India has one-sixth of the total coronavirus caseload globally. However, the corresponding death toll of less than two percent, which is one of the lowest in the world. An explanation for this was provided by a research recently conducted by Indian scientists.
The study suggested poor hygiene, lack of clean drinking water, and unsanitary conditions might have kept Indians from contracting severe COVID-19 infections. This means, people living in low and lower middle-income nations may be more immune to COVID-19 and other infections because of their sustained exposure to multiple pathogens since birth.
One paper that remains to be peer reviewed looked at data available in the public domain of 106 countries and compared them based on 24 parameters including population density, demography, and quality of sanitation. The researchers involved with the study found that COVID-19 deaths were higher in high income countries.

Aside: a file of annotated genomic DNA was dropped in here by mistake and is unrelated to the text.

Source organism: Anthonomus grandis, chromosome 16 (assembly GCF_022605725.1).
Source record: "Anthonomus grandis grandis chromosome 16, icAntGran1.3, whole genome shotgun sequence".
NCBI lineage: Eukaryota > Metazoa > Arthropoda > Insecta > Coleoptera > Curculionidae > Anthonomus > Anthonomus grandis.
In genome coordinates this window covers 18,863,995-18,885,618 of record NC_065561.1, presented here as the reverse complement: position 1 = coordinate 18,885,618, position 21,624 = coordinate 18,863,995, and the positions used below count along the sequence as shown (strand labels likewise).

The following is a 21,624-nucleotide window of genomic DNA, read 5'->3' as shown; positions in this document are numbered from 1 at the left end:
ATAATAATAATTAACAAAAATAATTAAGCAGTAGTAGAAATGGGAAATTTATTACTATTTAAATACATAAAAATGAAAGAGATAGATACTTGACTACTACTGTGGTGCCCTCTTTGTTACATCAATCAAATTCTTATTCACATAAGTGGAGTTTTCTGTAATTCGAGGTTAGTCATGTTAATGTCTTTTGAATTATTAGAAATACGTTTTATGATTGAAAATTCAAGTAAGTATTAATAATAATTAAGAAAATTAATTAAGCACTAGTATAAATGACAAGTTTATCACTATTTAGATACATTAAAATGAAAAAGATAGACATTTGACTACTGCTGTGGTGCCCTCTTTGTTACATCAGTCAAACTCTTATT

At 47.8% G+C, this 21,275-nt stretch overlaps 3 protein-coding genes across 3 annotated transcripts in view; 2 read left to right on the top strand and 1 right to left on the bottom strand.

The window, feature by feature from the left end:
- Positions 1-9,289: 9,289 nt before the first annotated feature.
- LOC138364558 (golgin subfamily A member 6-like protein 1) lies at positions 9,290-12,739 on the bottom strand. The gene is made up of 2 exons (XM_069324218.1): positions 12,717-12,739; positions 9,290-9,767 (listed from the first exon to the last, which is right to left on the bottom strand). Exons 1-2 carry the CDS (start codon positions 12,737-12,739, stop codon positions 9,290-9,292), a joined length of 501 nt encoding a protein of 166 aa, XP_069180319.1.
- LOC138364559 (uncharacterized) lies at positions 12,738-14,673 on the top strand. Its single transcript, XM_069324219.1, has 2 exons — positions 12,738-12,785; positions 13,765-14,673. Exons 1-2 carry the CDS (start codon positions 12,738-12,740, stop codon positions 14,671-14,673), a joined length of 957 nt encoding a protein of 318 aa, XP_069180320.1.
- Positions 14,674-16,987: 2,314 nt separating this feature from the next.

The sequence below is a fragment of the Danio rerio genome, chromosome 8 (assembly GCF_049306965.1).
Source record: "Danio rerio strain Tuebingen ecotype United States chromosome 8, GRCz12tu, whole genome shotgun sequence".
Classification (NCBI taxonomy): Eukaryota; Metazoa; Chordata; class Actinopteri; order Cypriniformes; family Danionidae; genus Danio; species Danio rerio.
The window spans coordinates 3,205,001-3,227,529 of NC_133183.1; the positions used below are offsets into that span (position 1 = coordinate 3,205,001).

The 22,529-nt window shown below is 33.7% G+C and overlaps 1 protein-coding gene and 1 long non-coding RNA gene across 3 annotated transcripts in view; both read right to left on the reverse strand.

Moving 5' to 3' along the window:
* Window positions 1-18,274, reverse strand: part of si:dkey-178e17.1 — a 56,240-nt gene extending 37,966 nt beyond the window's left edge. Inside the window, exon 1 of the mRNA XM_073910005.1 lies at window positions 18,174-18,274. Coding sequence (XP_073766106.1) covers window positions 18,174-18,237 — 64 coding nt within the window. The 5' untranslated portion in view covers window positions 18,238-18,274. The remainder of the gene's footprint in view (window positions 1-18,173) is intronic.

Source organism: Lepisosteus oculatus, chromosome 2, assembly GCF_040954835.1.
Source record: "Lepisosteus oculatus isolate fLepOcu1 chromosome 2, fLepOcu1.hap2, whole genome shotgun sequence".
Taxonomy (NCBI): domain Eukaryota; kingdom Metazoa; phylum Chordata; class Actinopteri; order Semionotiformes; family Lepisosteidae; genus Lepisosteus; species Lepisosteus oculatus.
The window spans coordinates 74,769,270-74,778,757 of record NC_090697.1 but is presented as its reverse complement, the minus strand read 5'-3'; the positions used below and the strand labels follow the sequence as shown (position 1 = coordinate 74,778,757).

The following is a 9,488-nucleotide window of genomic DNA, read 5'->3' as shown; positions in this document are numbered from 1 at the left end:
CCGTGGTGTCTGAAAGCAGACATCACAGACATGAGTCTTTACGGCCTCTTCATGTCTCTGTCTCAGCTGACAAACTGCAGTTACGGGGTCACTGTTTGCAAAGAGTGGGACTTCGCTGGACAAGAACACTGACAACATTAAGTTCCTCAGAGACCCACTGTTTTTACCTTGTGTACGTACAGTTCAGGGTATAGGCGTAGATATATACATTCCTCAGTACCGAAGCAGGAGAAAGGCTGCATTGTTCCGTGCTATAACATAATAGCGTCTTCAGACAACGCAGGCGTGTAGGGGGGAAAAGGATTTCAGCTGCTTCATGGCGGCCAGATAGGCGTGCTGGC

According to a BBC report, epidemiologists have also attributed the low coronavirus death rate in countries such as India to its demography – that is higher share of young population – as the elderly are more prone to dying of the viral disease.
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As of November 1, Rajasthan reported 1,754 new cases of the novel coronavirus, taking its tally to 1,98,747. With over 16.83 lakh cases, Maharashtra’s COVID-19 tally remains the highest among Indian states and union territories, according to the Union Health Ministry’s latest update.
India has recorded more than 82.2 lakh cases of the novel coronavirus and 1.2 lakh deaths. Of these, more than 5.6 lakh are active cases while over 75.4 lakh have recovered.
Across the country, 8.5 lakh samples were tested for the novel coronavirus on November 1, the Indian Council of Medical Research (ICMR) said.